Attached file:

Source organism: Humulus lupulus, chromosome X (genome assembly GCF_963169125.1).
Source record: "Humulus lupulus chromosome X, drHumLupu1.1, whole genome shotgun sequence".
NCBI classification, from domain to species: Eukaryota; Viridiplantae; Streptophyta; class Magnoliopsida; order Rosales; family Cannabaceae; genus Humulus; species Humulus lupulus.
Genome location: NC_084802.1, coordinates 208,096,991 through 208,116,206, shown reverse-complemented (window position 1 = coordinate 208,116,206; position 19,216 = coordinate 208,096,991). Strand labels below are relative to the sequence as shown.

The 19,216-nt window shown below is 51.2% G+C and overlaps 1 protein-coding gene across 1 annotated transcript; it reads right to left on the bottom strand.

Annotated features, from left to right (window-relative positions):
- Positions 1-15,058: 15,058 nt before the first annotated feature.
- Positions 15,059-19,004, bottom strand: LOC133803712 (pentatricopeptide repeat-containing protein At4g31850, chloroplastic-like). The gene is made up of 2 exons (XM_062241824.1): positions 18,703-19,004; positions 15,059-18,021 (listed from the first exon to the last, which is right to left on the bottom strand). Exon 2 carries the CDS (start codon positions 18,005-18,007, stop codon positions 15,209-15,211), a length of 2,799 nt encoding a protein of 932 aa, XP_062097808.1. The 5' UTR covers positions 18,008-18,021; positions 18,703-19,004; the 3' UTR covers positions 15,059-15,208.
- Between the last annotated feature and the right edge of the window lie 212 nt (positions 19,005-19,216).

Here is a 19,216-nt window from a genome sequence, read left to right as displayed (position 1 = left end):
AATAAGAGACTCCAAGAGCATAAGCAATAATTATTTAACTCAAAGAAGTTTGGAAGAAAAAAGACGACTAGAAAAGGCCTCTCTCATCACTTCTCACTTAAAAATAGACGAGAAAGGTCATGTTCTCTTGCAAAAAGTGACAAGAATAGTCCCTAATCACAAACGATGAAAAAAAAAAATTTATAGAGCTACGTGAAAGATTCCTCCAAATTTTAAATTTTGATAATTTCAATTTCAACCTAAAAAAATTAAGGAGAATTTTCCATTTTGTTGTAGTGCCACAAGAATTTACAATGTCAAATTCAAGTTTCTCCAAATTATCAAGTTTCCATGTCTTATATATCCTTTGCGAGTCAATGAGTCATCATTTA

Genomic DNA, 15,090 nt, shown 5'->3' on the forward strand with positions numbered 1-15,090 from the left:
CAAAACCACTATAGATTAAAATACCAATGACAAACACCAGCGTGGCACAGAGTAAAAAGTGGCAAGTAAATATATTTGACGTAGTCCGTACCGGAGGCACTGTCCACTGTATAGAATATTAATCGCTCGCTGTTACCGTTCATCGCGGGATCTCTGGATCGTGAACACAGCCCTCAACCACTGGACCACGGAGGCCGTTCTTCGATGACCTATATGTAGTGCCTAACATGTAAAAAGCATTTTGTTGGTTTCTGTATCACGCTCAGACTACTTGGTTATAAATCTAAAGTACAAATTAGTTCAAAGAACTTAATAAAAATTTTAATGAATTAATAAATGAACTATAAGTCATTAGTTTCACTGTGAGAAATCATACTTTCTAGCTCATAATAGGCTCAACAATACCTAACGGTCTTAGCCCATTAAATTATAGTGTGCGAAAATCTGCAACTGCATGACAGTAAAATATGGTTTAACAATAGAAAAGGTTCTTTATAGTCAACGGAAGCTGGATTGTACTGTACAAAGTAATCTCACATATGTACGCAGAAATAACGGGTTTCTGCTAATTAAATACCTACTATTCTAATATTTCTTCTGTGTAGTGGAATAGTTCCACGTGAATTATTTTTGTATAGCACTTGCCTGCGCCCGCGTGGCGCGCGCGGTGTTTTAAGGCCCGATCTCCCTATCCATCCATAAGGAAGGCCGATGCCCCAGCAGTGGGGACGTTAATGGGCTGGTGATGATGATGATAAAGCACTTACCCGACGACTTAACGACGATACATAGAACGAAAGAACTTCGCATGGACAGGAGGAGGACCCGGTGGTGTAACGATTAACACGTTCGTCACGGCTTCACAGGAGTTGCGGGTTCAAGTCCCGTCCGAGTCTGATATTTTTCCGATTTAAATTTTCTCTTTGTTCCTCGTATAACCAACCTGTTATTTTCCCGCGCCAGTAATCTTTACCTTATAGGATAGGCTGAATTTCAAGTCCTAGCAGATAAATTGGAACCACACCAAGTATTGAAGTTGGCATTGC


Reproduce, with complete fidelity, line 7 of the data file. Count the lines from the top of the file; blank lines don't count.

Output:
- Positions 1-15,058: 15,058 nt before the first annotated feature.